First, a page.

My reason for working from home is not a noble one, or even a particularly interesting one. It is simply one that makes sense for me, and for anyone else who likes to learn or do new things. I believe that your general attitude towards life has a great impact on its quality, and because of that, I value every single second I’m no longer spending stuck on that train.
Now, in the morning, I wake up and take my dog out for a walk. We then go over to a coffee shop for the daily fix and to a bakery to get breakfast, all the while looking at people scrambling on the sidewalk, and listening to the cars on the street honking because someone didn’t step on the gas the millisecond the light turned green.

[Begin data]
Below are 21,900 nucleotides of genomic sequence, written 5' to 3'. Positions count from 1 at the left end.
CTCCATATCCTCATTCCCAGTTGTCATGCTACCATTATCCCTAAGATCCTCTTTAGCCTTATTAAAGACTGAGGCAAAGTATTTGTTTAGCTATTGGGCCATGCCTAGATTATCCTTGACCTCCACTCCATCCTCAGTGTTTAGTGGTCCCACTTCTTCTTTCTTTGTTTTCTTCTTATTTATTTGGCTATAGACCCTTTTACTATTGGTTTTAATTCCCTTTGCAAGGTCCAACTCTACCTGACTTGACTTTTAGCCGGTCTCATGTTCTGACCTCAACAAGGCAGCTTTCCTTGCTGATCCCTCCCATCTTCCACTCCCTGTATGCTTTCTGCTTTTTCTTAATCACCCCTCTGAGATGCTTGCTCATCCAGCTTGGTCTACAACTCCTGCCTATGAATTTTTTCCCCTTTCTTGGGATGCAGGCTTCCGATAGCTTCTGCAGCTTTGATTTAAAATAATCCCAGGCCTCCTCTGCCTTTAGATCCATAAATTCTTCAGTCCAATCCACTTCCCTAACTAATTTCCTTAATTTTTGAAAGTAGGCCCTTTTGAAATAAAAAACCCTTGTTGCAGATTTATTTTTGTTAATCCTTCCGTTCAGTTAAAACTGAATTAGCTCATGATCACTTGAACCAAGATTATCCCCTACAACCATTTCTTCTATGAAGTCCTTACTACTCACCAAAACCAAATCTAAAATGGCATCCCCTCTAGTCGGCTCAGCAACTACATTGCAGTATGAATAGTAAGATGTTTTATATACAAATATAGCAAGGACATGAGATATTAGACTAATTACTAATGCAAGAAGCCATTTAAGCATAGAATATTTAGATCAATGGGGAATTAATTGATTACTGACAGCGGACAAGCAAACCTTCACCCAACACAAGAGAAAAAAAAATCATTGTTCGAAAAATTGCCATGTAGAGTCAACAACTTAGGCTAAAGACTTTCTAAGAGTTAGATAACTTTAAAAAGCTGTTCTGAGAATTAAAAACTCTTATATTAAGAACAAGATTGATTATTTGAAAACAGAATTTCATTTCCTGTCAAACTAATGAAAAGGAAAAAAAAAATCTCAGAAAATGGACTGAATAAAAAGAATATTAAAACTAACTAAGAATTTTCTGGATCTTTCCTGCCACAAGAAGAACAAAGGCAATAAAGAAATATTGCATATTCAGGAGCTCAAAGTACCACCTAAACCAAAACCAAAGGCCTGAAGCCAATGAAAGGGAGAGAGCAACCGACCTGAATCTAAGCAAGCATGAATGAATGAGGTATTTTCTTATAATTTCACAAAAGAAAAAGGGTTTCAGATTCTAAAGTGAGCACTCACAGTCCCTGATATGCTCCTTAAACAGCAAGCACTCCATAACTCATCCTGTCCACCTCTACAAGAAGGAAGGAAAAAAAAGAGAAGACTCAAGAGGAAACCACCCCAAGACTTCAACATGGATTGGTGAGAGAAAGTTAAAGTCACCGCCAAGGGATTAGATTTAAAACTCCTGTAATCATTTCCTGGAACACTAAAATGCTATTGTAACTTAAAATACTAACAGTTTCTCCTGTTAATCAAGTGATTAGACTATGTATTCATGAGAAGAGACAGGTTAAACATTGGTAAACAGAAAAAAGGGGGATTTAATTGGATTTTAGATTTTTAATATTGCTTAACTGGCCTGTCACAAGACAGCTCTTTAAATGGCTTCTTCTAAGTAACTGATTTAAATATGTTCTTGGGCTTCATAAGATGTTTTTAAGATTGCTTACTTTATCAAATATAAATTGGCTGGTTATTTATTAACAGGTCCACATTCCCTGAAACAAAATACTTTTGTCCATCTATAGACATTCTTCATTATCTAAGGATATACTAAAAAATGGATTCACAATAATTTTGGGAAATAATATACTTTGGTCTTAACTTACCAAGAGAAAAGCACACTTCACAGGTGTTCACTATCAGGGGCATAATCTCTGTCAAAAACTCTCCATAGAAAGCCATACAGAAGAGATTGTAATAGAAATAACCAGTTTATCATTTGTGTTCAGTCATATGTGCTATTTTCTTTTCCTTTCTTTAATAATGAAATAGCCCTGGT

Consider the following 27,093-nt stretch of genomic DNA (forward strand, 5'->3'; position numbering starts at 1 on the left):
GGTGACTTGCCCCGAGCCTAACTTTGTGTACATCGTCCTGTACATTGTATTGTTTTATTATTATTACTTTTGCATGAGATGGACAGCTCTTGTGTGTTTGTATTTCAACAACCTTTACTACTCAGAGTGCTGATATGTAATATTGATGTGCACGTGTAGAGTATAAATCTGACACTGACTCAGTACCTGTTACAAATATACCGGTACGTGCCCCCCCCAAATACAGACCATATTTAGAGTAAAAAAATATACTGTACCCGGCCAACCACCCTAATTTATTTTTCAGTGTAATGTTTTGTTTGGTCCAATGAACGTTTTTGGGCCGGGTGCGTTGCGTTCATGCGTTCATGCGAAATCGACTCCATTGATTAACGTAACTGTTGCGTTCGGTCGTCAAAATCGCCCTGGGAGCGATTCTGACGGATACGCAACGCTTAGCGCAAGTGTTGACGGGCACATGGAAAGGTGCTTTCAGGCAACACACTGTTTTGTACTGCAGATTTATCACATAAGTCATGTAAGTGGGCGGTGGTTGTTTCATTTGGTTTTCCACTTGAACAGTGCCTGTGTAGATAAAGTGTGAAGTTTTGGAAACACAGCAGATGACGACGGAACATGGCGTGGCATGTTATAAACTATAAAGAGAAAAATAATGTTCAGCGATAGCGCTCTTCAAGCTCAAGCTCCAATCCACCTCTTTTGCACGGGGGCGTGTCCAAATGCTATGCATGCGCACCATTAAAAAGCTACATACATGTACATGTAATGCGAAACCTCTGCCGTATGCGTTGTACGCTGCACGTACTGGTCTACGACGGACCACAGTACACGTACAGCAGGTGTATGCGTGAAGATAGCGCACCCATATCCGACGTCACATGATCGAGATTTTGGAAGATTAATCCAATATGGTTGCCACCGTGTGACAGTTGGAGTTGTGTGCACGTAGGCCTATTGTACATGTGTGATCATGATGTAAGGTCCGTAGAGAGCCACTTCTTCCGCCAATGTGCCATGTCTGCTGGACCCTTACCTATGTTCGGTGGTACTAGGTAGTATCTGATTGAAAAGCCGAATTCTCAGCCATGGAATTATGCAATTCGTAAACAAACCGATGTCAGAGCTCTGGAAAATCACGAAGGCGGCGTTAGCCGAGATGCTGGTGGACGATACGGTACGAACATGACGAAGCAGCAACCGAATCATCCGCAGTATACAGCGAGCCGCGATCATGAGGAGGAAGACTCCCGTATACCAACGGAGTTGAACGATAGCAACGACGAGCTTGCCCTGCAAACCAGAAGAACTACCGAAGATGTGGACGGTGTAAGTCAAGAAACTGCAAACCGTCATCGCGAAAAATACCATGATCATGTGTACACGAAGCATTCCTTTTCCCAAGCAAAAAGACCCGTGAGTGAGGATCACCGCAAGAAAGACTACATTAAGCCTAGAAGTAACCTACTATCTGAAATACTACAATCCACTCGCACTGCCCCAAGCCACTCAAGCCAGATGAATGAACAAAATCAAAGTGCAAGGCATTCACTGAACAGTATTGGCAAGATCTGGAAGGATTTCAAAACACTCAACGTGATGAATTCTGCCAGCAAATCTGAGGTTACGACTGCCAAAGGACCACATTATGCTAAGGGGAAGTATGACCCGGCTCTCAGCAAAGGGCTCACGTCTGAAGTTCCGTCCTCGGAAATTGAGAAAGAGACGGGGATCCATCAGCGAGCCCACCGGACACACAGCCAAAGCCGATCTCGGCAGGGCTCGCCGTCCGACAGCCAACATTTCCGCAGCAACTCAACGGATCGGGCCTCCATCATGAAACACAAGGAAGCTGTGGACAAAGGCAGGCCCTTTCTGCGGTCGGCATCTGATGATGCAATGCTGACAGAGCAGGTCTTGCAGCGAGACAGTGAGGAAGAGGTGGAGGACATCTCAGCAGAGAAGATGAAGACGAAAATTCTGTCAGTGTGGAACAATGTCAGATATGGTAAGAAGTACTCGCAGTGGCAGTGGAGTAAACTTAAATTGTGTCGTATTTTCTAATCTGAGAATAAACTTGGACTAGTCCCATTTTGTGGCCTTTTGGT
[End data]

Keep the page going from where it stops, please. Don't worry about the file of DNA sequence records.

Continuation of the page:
The same stress-free situation is also true for after work. My buddy and I go out for a walk again, maybe get something to eat, and both of us come back home a little tired, but still motivated to do other things, for which we thankfully have time.
But the timesaving nature of working from home is not necessarily the thing that I appreciate the most. It is, in fact, pulling apart the myth that work can only be done in one specific place, only with the tools that the employer has provided and only while wearing a shirt and tie. I’ve found that the freedom of not having these restrictions makes sense and motivates me in a way I was not expecting.
Now that so many others are getting a taste of working from home, I find it hard to imagine they’ll sacrifice that freedom again so quickly. In fact, I think a lot of them will be leaving their commuting days behind and instead enjoying life a little bit more, just like me.